March 12, 2008
Appropriations Ranking Member Jerry Lewis Criticizes Democrat’s “Bloated” Budget Resolution
Washington, D.C. – Rep. Jerry Lewis, the senior Republican on the House Appropriations Committee, today offered the following statement on the floor of the U.S. House in opposition to the Democrat’s FY 2009 budget resolution:
“Mr. Speaker, our friends on the other side of the aisle are fond of saying that a budget is a moral document—it shows what we care about. I couldn’t agree more.
The majority’s bloated budget blueprint is a clear demonstration to families across America that the Democrat majority in Congress is intently focused on dipping its fingers into their pockets to take more and more of their hard-earned money.
It shows that the Democrat majority will raise taxes—without hesitation—to support its addiction to spending. And, it shows that Democrats in Congress are not interested in making difficult choices, setting priorities, or rooting out waste in government spending.
What we are considering today is the Democrat majority’s “More, More, More Budget Resolution”—more spending, more budget gimmicks, more taxes.
For the first time in history, the discretionary budget that is being proposed by this majority will exceed one trillion dollars!
As my colleagues well remember, we held the line on spending last year thanks solely to the President and Republicans in Congress. In spite of the desire of our Democrat colleagues to spend far more, this Congress passed appropriations bills that totaled roughly $933 billion in discretionary funding.
The President’s budget requested a $59 billion, or 6.3 percent, increase in discretionary spending over the present fiscal year. Most people would think that a $59 billion increase in spending would be enough. But not this majority. They are proposing a whopping $82 billion, or nine percent, increase over current year levels.
In addition to the tens of billions of additional taxpayer funds they’re proposing to spend next year, this majority intends to play budget games and increase advance appropriations by another $2 billion above what was provided this year.
The notion of advance appropriations is arcane budget talk so I’ll try to break it down into real English. The majority is committing an additional $2 billion in funding for next year. Remember, we don’t pay for it this year, we pay for it next year.
My colleague from New York, Mr. Walsh, correctly pointed out during consideration of the fiscal year 2008 Labor/HHS bill that advance funding is a dangerous proposition because if Congress does not keep providing at least the same level of advance funding year after year, drastic cuts will be needed to live within the allocations each appropriations subcommittee receives.
I want to address another troubling aspect of this budget proposal. We have heard—and will continue to hear—our friends on the other side of the aisle talk about how this budget cuts taxes. Nothing could be further from the truth. By failing to make permanent the 2001 and 2003 tax cuts, this budget actually increases the tax burden on American citizens by $683 billion over the next five years.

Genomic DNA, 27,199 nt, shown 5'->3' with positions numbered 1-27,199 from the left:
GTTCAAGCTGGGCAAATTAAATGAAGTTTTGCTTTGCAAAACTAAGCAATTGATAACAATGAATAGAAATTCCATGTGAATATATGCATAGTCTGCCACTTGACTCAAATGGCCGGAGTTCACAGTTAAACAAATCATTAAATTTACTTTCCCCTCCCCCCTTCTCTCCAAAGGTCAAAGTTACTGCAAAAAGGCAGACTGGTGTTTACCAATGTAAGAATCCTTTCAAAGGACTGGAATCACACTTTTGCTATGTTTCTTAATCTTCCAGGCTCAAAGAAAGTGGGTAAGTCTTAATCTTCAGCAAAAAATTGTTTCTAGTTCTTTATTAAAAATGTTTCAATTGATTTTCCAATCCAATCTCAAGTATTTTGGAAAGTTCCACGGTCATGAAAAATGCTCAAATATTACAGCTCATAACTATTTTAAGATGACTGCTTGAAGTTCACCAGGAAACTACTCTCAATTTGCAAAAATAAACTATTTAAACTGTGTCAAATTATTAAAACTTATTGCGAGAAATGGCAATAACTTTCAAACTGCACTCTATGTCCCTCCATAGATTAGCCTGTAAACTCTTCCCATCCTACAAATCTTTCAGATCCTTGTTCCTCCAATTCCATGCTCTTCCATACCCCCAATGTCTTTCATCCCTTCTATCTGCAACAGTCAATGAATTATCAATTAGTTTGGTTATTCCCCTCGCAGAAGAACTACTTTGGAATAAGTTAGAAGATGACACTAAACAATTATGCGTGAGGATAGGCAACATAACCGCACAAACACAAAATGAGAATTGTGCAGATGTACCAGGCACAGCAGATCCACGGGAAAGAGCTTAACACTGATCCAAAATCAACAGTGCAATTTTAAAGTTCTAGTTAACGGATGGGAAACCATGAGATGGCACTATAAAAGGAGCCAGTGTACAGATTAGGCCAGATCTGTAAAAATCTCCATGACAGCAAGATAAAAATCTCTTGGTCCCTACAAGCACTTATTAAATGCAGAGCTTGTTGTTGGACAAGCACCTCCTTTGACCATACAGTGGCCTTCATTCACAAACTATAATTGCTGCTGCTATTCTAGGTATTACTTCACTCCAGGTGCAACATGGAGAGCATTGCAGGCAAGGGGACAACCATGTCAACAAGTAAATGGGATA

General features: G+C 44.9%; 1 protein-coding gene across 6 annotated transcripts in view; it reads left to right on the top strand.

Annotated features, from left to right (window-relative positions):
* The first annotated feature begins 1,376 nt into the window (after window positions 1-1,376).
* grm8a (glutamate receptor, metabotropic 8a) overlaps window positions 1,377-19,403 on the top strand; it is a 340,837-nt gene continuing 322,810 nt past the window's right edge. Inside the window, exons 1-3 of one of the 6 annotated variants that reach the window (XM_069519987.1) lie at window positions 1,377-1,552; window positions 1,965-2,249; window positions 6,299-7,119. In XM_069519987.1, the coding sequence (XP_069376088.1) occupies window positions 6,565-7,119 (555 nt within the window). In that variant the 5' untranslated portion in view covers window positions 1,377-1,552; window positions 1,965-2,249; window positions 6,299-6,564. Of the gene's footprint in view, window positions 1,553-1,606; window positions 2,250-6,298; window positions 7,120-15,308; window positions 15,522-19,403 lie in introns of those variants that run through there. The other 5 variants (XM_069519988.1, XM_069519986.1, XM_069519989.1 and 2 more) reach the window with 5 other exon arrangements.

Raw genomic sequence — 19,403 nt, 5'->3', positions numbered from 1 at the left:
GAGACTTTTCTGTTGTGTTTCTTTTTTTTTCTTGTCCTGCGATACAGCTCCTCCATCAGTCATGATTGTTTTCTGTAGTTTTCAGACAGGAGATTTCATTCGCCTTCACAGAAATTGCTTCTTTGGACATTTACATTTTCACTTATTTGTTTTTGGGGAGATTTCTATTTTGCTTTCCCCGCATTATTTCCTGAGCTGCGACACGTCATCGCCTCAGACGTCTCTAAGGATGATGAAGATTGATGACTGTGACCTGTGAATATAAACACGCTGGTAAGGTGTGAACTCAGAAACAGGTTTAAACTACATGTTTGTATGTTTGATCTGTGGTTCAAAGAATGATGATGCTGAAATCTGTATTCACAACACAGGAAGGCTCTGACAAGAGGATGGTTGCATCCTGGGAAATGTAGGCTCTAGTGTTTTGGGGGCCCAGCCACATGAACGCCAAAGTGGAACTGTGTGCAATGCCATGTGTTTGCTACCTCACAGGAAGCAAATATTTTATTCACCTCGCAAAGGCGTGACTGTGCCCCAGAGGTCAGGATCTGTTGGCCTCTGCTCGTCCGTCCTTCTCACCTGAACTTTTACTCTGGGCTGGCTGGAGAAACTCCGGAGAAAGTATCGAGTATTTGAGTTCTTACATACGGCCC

That’s a pretty big number, but let me break this number down in a manner that makes sense to the average family sitting around their kitchen table. Under this budget, the average American family of four that earns $50,000 per year will send an additional $2,100 to Washington in 2011.
We hear our Democratic colleagues pay a great deal of lip service to the poor, but here’s what failing to extend these tax cuts does to low-income Americans: 6 million low-income Americans will no longer qualify for the Earned Income Tax Credit; low-income families with one or two children will no longer be eligible for the refundable child tax credit; roughly 12 million single women with children will see their taxes increase by $1,100 per year; and about 18 million seniors living on fixed incomes will be subjected to tax increases of more than $2,100 per year.
As disconcerting as the rampant spending is, let’s not lose sight of the fact that this budget ignores the 800-pound gorilla sitting in the corner of the room—entitlement spending. Presently, mandatory spending and interest on the national debt consumes nearly two-thirds of the federal budget and it is rising at an alarming, unsustainable pace.
In 1990, we spent the equivalent of $893 billion of today’s dollars on entitlement programs—mostly Social Security, Medicare and Medicaid. Today we are poised to spend $1.6 trillion on those same entitlements. For those who like talk in percentages, that represents a 74 percent increase in inflation adjusted dollars. We ignore this sleeping giant at our own peril.
So my friends, let’s ask ourselves this question: who will pay for this budget? The simple answer is our children and our grandchildren.
They will pay for it in the form of higher taxes because this budget refuses to make permanent the tax cuts enacted in 2001 and 2003 that spurred roughly six years of economic growth. They will pay for it in the form of reduced future prosperity because government will continue to spend and spend and spend. They will pay for it because their government would consume more and more of what they earn rather than allowing them to invest, create jobs, and improve their quality of life.
In short, Mr. Speaker, this “big government, Washington-knows-best” budget suggests that politicians and bureaucrats in Washington are better stewards of the public’s money than the very families who send it here.
My advice to the American taxpayer is this: Hold onto your wallet because the big spenders in Congress are coming to take more of what you earn.
Mr. Speaker, I strongly urge my colleagues to reject the majority’s bloated budget resolution. It’s time to put Uncle Sam on a diet.”